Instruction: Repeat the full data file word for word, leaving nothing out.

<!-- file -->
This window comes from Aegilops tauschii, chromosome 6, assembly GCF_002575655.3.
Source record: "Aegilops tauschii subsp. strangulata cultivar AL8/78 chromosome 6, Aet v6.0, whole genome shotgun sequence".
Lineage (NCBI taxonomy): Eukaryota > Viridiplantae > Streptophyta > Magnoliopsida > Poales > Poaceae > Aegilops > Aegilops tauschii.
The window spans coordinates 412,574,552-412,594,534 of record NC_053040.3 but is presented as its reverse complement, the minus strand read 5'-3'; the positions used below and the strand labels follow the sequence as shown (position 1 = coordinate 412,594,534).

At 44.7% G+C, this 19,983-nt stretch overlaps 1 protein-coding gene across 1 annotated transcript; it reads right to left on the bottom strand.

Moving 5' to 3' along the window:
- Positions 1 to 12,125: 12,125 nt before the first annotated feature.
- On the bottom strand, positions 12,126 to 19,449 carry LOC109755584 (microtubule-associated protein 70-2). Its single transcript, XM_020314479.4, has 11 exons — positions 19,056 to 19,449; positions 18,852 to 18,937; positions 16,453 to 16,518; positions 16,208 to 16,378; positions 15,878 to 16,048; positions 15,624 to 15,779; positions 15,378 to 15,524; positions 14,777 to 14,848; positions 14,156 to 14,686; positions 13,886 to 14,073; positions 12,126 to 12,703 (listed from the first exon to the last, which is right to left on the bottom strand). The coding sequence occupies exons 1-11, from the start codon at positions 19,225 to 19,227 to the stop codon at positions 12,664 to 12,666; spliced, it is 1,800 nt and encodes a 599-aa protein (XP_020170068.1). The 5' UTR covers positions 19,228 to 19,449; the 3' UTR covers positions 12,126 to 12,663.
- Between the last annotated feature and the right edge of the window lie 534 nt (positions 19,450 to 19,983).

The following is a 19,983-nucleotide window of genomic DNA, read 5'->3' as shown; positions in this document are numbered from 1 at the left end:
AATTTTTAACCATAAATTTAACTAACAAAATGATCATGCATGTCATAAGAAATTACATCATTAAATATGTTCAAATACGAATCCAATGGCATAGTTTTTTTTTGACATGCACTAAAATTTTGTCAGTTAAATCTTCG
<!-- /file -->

This window comes from Aegilops tauschii, chromosome 6, assembly GCF_002575655.3.
Source record: "Aegilops tauschii subsp. strangulata cultivar AL8/78 chromosome 6, Aet v6.0, whole genome shotgun sequence".
Lineage (NCBI taxonomy): Eukaryota > Viridiplantae > Streptophyta > Magnoliopsida > Poales > Poaceae > Aegilops > Aegilops tauschii.
The window spans coordinates 412,574,552-412,594,534 of record NC_053040.3 but is presented as its reverse complement, the minus strand read 5'-3'; the positions used below and the strand labels follow the sequence as shown (position 1 = coordinate 412,594,534).

At 44.7% G+C, this 19,983-nt stretch overlaps 1 protein-coding gene across 1 annotated transcript; it reads right to left on the bottom strand.

Moving 5' to 3' along the window:
- Positions 1 to 12,125: 12,125 nt before the first annotated feature.
- On the bottom strand, positions 12,126 to 19,449 carry LOC109755584 (microtubule-associated protein 70-2). Its single transcript, XM_020314479.4, has 11 exons — positions 19,056 to 19,449; positions 18,852 to 18,937; positions 16,453 to 16,518; positions 16,208 to 16,378; positions 15,878 to 16,048; positions 15,624 to 15,779; positions 15,378 to 15,524; positions 14,777 to 14,848; positions 14,156 to 14,686; positions 13,886 to 14,073; positions 12,126 to 12,703 (listed from the first exon to the last, which is right to left on the bottom strand). The coding sequence occupies exons 1-11, from the start codon at positions 19,225 to 19,227 to the stop codon at positions 12,664 to 12,666; spliced, it is 1,800 nt and encodes a 599-aa protein (XP_020170068.1). The 5' UTR covers positions 19,228 to 19,449; the 3' UTR covers positions 12,126 to 12,663.
- Between the last annotated feature and the right edge of the window lie 534 nt (positions 19,450 to 19,983).

The following is a 19,983-nucleotide window of genomic DNA, read 5'->3' as shown; positions in this document are numbered from 1 at the left end:
AATTTTTAACCATAAATTTAACTAACAAAATGATCATGCATGTCATAAGAAATTACATCATTAAATATGTTCAAATACGAATCCAATGGCATAGTTTTTTTTTGACATGCACTAAAATTTTGTCAGTTAAATCTTCG